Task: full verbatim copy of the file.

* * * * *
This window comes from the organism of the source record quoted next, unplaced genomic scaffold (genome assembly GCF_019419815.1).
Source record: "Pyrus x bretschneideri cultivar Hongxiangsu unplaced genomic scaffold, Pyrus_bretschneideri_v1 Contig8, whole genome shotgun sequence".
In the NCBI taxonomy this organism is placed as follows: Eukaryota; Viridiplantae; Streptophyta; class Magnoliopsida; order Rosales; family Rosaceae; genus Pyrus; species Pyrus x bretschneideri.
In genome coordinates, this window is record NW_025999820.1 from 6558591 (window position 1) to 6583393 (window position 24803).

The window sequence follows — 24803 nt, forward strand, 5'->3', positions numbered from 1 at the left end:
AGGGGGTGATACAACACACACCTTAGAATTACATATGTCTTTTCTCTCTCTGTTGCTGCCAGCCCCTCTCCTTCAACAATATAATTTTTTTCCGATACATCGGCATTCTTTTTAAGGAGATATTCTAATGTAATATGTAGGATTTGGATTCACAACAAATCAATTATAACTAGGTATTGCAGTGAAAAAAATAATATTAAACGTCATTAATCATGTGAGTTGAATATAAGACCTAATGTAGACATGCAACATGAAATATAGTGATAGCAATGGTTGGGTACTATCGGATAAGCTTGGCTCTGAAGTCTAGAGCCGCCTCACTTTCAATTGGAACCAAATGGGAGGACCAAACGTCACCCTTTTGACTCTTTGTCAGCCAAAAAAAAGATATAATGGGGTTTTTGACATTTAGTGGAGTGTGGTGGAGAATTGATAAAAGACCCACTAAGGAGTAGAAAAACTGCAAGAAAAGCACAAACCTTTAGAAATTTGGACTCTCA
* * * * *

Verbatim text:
This window comes from the organism of the source record quoted next, unplaced genomic scaffold (genome assembly GCF_019419815.1).
Source record: "Pyrus x bretschneideri cultivar Hongxiangsu unplaced genomic scaffold, Pyrus_bretschneideri_v1 Contig8, whole genome shotgun sequence".
In the NCBI taxonomy this organism is placed as follows: Eukaryota; Viridiplantae; Streptophyta; class Magnoliopsida; order Rosales; family Rosaceae; genus Pyrus; species Pyrus x bretschneideri.
In genome coordinates, this window is record NW_025999820.1 from 6558591 (window position 1) to 6583393 (window position 24803).

The window sequence follows — 24803 nt, forward strand, 5'->3', positions numbered from 1 at the left end:
AGGGGGTGATACAACACACACCTTAGAATTACATATGTCTTTTCTCTCTCTGTTGCTGCCAGCCCCTCTCCTTCAACAATATAATTTTTTTCCGATACATCGGCATTCTTTTTAAGGAGATATTCTAATGTAATATGTAGGATTTGGATTCACAACAAATCAATTATAACTAGGTATTGCAGTGAAAAAAATAATATTAAACGTCATTAATCATGTGAGTTGAATATAAGACCTAATGTAGACATGCAACATGAAATATAGTGATAGCAATGGTTGGGTACTATCGGATAAGCTTGGCTCTGAAGTCTAGAGCCGCCTCACTTTCAATTGGAACCAAATGGGAGGACCAAACGTCACCCTTTTGACTCTTTGTCAGCCAAAAAAAAGATATAATGGGGTTTTTGACATTTAGTGGAGTGTGGTGGAGAATTGATAAAAGACCCACTAAGGAGTAGAAAAACTGCAAGAAAAGCACAAACCTTTAGAAATTTGGACTCTCA